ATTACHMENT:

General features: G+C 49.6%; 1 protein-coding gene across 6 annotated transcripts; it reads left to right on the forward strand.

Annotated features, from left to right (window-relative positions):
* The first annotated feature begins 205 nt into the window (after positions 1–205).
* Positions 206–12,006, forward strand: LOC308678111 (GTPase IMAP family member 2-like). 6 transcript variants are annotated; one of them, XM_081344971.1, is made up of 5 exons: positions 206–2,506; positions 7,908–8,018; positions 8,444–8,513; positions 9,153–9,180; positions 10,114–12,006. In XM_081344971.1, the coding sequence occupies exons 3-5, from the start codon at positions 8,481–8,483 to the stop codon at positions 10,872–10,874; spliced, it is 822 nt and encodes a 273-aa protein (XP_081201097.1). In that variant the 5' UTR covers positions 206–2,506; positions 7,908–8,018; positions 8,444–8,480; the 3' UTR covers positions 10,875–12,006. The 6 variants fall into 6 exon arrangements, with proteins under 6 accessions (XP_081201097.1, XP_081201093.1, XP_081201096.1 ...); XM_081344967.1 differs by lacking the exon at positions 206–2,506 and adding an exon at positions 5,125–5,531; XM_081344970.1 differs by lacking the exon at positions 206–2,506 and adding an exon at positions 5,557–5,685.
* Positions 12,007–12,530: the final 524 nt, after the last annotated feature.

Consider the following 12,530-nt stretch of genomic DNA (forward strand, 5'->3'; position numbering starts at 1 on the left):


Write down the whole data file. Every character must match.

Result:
General features: G+C 49.6%; 1 protein-coding gene across 6 annotated transcripts; it reads left to right on the forward strand.

Annotated features, from left to right (window-relative positions):
* The first annotated feature begins 205 nt into the window (after positions 1–205).
* Positions 206–12,006, forward strand: LOC308678111 (GTPase IMAP family member 2-like). 6 transcript variants are annotated; one of them, XM_081344971.1, is made up of 5 exons: positions 206–2,506; positions 7,908–8,018; positions 8,444–8,513; positions 9,153–9,180; positions 10,114–12,006. In XM_081344971.1, the coding sequence occupies exons 3-5, from the start codon at positions 8,481–8,483 to the stop codon at positions 10,872–10,874; spliced, it is 822 nt and encodes a 273-aa protein (XP_081201097.1). In that variant the 5' UTR covers positions 206–2,506; positions 7,908–8,018; positions 8,444–8,480; the 3' UTR covers positions 10,875–12,006. The 6 variants fall into 6 exon arrangements, with proteins under 6 accessions (XP_081201097.1, XP_081201093.1, XP_081201096.1 ...); XM_081344967.1 differs by lacking the exon at positions 206–2,506 and adding an exon at positions 5,125–5,531; XM_081344970.1 differs by lacking the exon at positions 206–2,506 and adding an exon at positions 5,557–5,685.
* Positions 12,007–12,530: the final 524 nt, after the last annotated feature.

Consider the following 12,530-nt stretch of genomic DNA (forward strand, 5'->3'; position numbering starts at 1 on the left):